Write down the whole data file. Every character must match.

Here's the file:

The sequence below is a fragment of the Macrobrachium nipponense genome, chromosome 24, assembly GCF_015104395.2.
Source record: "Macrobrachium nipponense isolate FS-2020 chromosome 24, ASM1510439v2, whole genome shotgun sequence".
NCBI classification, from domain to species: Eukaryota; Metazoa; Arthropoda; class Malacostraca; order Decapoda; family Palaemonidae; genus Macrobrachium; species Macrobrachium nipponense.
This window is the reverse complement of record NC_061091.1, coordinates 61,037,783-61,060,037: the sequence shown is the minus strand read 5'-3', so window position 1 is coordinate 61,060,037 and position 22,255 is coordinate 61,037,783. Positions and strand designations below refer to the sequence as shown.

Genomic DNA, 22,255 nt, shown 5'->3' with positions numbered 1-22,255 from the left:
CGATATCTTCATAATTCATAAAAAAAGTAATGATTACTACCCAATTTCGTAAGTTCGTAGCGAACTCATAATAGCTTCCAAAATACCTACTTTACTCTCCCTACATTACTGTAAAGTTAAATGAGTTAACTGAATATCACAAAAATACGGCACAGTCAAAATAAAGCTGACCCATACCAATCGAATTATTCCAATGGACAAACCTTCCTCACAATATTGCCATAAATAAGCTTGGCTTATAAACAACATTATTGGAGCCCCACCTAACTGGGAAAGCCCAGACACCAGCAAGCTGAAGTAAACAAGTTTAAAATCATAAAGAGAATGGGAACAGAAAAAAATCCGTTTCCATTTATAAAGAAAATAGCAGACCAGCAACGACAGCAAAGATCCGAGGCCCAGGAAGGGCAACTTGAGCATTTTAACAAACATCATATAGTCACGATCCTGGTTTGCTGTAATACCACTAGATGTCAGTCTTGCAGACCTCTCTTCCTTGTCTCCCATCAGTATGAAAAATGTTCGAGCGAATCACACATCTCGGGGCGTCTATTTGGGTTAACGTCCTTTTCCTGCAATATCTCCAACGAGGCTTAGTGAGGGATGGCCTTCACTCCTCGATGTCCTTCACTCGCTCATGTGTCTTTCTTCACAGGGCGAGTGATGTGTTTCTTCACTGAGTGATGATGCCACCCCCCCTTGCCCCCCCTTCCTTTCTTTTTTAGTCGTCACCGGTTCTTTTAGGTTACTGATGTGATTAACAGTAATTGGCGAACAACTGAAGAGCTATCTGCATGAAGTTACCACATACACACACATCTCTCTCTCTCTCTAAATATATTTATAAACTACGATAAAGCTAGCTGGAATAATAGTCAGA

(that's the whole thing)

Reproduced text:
The sequence below is a fragment of the Macrobrachium nipponense genome, chromosome 24, assembly GCF_015104395.2.
Source record: "Macrobrachium nipponense isolate FS-2020 chromosome 24, ASM1510439v2, whole genome shotgun sequence".
NCBI classification, from domain to species: Eukaryota; Metazoa; Arthropoda; class Malacostraca; order Decapoda; family Palaemonidae; genus Macrobrachium; species Macrobrachium nipponense.
This window is the reverse complement of record NC_061091.1, coordinates 61,037,783-61,060,037: the sequence shown is the minus strand read 5'-3', so window position 1 is coordinate 61,060,037 and position 22,255 is coordinate 61,037,783. Positions and strand designations below refer to the sequence as shown.

Genomic DNA, 22,255 nt, shown 5'->3' with positions numbered 1-22,255 from the left:
CGATATCTTCATAATTCATAAAAAAAGTAATGATTACTACCCAATTTCGTAAGTTCGTAGCGAACTCATAATAGCTTCCAAAATACCTACTTTACTCTCCCTACATTACTGTAAAGTTAAATGAGTTAACTGAATATCACAAAAATACGGCACAGTCAAAATAAAGCTGACCCATACCAATCGAATTATTCCAATGGACAAACCTTCCTCACAATATTGCCATAAATAAGCTTGGCTTATAAACAACATTATTGGAGCCCCACCTAACTGGGAAAGCCCAGACACCAGCAAGCTGAAGTAAACAAGTTTAAAATCATAAAGAGAATGGGAACAGAAAAAAATCCGTTTCCATTTATAAAGAAAATAGCAGACCAGCAACGACAGCAAAGATCCGAGGCCCAGGAAGGGCAACTTGAGCATTTTAACAAACATCATATAGTCACGATCCTGGTTTGCTGTAATACCACTAGATGTCAGTCTTGCAGACCTCTCTTCCTTGTCTCCCATCAGTATGAAAAATGTTCGAGCGAATCACACATCTCGGGGCGTCTATTTGGGTTAACGTCCTTTTCCTGCAATATCTCCAACGAGGCTTAGTGAGGGATGGCCTTCACTCCTCGATGTCCTTCACTCGCTCATGTGTCTTTCTTCACAGGGCGAGTGATGTGTTTCTTCACTGAGTGATGATGCCACCCCCCCTTGCCCCCCCTTCCTTTCTTTTTTAGTCGTCACCGGTTCTTTTAGGTTACTGATGTGATTAACAGTAATTGGCGAACAACTGAAGAGCTATCTGCATGAAGTTACCACATACACACACATCTCTCTCTCTCTCTAAATATATTTATAAACTACGATAAAGCTAGCTGGAATAATAGTCAGA